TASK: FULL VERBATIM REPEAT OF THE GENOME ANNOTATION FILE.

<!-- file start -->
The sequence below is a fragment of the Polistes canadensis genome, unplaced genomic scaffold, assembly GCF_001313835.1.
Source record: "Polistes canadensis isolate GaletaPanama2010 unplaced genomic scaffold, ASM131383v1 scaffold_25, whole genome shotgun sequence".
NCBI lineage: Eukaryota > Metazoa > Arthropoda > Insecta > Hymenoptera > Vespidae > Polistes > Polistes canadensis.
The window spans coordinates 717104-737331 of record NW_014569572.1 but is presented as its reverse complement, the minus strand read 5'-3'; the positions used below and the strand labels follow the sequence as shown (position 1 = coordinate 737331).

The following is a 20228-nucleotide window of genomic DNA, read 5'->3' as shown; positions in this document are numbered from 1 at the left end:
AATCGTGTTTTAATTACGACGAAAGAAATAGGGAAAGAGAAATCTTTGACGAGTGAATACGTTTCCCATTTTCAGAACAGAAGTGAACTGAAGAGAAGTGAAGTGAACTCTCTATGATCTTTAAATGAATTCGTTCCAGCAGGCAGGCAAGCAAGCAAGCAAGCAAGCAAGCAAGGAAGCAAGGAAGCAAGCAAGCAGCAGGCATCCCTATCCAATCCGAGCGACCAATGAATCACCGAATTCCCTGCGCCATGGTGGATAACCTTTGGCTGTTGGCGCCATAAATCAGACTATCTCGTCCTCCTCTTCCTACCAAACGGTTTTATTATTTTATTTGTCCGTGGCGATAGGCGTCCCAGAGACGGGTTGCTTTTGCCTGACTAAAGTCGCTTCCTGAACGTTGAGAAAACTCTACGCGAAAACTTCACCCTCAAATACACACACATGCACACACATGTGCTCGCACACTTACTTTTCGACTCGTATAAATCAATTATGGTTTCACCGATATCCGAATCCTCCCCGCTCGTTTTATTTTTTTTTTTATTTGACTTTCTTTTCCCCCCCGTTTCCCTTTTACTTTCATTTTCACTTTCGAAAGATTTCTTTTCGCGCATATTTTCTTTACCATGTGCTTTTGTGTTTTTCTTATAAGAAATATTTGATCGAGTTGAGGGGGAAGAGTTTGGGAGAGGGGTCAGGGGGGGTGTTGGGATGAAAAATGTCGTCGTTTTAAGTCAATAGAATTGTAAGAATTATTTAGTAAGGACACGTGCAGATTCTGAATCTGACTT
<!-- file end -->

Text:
The sequence below is a fragment of the Polistes canadensis genome, unplaced genomic scaffold, assembly GCF_001313835.1.
Source record: "Polistes canadensis isolate GaletaPanama2010 unplaced genomic scaffold, ASM131383v1 scaffold_25, whole genome shotgun sequence".
NCBI lineage: Eukaryota > Metazoa > Arthropoda > Insecta > Hymenoptera > Vespidae > Polistes > Polistes canadensis.
The window spans coordinates 717104-737331 of record NW_014569572.1 but is presented as its reverse complement, the minus strand read 5'-3'; the positions used below and the strand labels follow the sequence as shown (position 1 = coordinate 737331).

The following is a 20228-nucleotide window of genomic DNA, read 5'->3' as shown; positions in this document are numbered from 1 at the left end:
AATCGTGTTTTAATTACGACGAAAGAAATAGGGAAAGAGAAATCTTTGACGAGTGAATACGTTTCCCATTTTCAGAACAGAAGTGAACTGAAGAGAAGTGAAGTGAACTCTCTATGATCTTTAAATGAATTCGTTCCAGCAGGCAGGCAAGCAAGCAAGCAAGCAAGCAAGCAAGGAAGCAAGGAAGCAAGCAAGCAGCAGGCATCCCTATCCAATCCGAGCGACCAATGAATCACCGAATTCCCTGCGCCATGGTGGATAACCTTTGGCTGTTGGCGCCATAAATCAGACTATCTCGTCCTCCTCTTCCTACCAAACGGTTTTATTATTTTATTTGTCCGTGGCGATAGGCGTCCCAGAGACGGGTTGCTTTTGCCTGACTAAAGTCGCTTCCTGAACGTTGAGAAAACTCTACGCGAAAACTTCACCCTCAAATACACACACATGCACACACATGTGCTCGCACACTTACTTTTCGACTCGTATAAATCAATTATGGTTTCACCGATATCCGAATCCTCCCCGCTCGTTTTATTTTTTTTTTTATTTGACTTTCTTTTCCCCCCCGTTTCCCTTTTACTTTCATTTTCACTTTCGAAAGATTTCTTTTCGCGCATATTTTCTTTACCATGTGCTTTTGTGTTTTTCTTATAAGAAATATTTGATCGAGTTGAGGGGGAAGAGTTTGGGAGAGGGGTCAGGGGGGGTGTTGGGATGAAAAATGTCGTCGTTTTAAGTCAATAGAATTGTAAGAATTATTTAGTAAGGACACGTGCAGATTCTGAATCTGACTT